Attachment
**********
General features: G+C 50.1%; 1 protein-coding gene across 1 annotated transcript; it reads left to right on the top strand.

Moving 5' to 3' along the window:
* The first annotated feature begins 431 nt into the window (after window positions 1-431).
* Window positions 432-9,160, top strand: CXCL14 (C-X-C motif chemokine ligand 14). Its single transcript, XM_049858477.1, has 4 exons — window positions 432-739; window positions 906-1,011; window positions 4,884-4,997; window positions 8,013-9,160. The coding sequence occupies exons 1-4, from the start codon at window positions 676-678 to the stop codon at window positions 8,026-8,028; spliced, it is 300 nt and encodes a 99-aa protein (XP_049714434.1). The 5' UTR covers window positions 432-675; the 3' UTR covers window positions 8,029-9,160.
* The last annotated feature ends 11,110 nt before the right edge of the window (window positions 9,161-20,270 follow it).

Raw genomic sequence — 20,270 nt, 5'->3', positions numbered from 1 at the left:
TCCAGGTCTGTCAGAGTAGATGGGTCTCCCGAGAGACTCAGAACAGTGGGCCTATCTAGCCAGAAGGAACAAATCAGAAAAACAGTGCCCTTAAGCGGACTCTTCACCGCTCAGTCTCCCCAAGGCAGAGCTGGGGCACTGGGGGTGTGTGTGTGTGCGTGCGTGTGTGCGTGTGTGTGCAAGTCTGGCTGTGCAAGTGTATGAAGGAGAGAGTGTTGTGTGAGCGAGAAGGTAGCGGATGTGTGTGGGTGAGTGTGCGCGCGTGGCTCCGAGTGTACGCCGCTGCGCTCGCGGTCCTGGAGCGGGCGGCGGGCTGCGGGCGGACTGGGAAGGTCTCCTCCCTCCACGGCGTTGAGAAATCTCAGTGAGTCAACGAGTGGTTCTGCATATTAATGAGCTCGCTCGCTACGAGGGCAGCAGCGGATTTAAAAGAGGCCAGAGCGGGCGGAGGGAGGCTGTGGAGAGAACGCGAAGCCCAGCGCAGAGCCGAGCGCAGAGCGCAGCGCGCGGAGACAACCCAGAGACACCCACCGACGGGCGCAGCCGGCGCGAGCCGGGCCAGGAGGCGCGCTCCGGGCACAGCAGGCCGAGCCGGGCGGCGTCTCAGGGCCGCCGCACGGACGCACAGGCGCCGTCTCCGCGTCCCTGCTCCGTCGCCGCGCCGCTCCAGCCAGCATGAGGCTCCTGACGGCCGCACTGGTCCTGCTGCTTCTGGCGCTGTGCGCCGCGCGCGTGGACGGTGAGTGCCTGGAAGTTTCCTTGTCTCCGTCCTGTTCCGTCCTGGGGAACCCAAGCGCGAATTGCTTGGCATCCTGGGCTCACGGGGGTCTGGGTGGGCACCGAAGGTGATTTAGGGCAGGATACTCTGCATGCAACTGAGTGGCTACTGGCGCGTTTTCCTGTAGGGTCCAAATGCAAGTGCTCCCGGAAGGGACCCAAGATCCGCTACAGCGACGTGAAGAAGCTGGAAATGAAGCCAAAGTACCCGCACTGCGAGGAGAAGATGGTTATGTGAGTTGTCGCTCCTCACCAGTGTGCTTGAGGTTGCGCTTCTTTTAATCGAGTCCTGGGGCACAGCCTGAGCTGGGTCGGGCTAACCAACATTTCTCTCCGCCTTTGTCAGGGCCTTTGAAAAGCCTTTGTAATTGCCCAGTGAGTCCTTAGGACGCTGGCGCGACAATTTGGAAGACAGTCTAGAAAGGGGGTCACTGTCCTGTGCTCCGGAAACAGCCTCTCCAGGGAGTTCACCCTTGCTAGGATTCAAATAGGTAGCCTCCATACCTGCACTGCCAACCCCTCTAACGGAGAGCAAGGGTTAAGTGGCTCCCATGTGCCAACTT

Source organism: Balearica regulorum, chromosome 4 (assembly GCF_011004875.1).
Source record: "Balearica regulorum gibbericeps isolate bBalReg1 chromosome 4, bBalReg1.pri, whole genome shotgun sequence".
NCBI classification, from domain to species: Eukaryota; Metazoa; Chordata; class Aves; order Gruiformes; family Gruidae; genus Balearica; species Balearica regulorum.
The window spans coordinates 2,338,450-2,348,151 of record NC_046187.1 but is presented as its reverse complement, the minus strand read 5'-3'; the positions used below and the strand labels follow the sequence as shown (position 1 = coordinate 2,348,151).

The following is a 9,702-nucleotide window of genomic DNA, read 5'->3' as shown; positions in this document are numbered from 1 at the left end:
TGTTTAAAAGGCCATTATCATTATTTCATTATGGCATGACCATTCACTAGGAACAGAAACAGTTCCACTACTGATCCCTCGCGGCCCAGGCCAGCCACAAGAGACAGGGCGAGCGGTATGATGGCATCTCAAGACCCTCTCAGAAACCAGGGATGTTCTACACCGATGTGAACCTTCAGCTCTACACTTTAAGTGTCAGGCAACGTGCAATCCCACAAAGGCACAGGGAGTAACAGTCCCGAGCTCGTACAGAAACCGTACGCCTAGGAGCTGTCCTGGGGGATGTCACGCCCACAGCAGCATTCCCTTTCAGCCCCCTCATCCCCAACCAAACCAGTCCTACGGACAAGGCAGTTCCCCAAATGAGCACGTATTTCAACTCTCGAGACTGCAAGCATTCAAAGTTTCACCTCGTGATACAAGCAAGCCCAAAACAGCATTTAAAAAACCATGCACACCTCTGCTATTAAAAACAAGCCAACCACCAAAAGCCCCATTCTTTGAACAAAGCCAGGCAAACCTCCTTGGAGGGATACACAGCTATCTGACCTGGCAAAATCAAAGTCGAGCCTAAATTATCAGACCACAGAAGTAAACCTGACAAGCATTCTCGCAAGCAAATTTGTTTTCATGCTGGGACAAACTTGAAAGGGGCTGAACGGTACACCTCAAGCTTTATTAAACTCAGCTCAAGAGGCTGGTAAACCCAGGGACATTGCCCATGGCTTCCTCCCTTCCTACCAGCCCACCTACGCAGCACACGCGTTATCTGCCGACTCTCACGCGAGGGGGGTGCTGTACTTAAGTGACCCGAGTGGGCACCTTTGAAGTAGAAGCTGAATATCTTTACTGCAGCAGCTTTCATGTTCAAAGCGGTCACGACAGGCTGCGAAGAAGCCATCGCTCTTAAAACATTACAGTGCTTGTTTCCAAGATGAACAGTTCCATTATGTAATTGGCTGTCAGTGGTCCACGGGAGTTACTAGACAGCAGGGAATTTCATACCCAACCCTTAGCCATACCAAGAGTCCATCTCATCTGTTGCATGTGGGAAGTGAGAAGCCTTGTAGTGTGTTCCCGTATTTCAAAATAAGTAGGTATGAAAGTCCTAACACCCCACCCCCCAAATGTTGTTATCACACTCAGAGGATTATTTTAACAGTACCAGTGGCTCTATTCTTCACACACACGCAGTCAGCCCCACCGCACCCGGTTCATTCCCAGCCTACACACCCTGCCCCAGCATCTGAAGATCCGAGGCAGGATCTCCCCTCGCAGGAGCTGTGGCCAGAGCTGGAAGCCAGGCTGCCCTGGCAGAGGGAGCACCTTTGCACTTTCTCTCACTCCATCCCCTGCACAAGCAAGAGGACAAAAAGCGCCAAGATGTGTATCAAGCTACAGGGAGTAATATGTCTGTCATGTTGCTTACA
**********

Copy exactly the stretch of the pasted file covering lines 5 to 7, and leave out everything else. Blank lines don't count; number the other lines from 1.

* The last annotated feature ends 11,110 nt before the right edge of the window (window positions 9,161-20,270 follow it).

Raw genomic sequence — 20,270 nt, 5'->3', positions numbered from 1 at the left:
TCCAGGTCTGTCAGAGTAGATGGGTCTCCCGAGAGACTCAGAACAGTGGGCCTATCTAGCCAGAAGGAACAAATCAGAAAAACAGTGCCCTTAAGCGGACTCTTCACCGCTCAGTCTCCCCAAGGCAGAGCTGGGGCACTGGGGGTGTGTGTGTGTGCGTGCGTGTGTGCGTGTGTGTGCAAGTCTGGCTGTGCAAGTGTATGAAGGAGAGAGTGTTGTGTGAGCGAGAAGGTAGCGGATGTGTGTGGGTGAGTGTGCGCGCGTGGCTCCGAGTGTACGCCGCTGCGCTCGCGGTCCTGGAGCGGGCGGCGGGCTGCGGGCGGACTGGGAAGGTCTCCTCCCTCCACGGCGTTGAGAAATCTCAGTGAGTCAACGAGTGGTTCTGCATATTAATGAGCTCGCTCGCTACGAGGGCAGCAGCGGATTTAAAAGAGGCCAGAGCGGGCGGAGGGAGGCTGTGGAGAGAACGCGAAGCCCAGCGCAGAGCCGAGCGCAGAGCGCAGCGCGCGGAGACAACCCAGAGACACCCACCGACGGGCGCAGCCGGCGCGAGCCGGGCCAGGAGGCGCGCTCCGGGCACAGCAGGCCGAGCCGGGCGGCGTCTCAGGGCCGCCGCACGGACGCACAGGCGCCGTCTCCGCGTCCCTGCTCCGTCGCCGCGCCGCTCCAGCCAGCATGAGGCTCCTGACGGCCGCACTGGTCCTGCTGCTTCTGGCGCTGTGCGCCGCGCGCGTGGACGGTGAGTGCCTGGAAGTTTCCTTGTCTCCGTCCTGTTCCGTCCTGGGGAACCCAAGCGCGAATTGCTTGGCATCCTGGGCTCACGGGGGTCTGGGTGGGCACCGAAGGTGATTTAGGGCAGGATACTCTGCATGCAACTGAGTGGCTACTGGCGCGTTTTCCTGTAGGGTCCAAATGCAAGTGCTCCCGGAAGGGACCCAAGATCCGCTACAGCGACGTGAAGAAGCTGGAAATGAAGCCAAAGTACCCGCACTGCGAGGAGAAGATGGTTATGTGAGTTGTCGCTCCTCACCAGTGTGCTTGAGGTTGCGCTTCTTTTAATCGAGTCCTGGGGCACAGCCTGAGCTGGGTCGGGCTAACCAACATTTCTCTCCGCCTTTGTCAGGGCCTTTGAAAAGCCTTTGTAATTGCCCAGTGAGTCCTTAGGACGCTGGCGCGACAATTTGGAAGACAGTCTAGAAAGGGGGTCACTGTCCTGTGCTCCGGAAACAGCCTCTCCAGGGAGTTCACCCTTGCTAGGATTCAAATAGGTAGCCTCCATACCTGCACTGCCAACCCCTCTAACGGAGAGCAAGGGTTAAGTGGCTCCCATGTGCCAACTT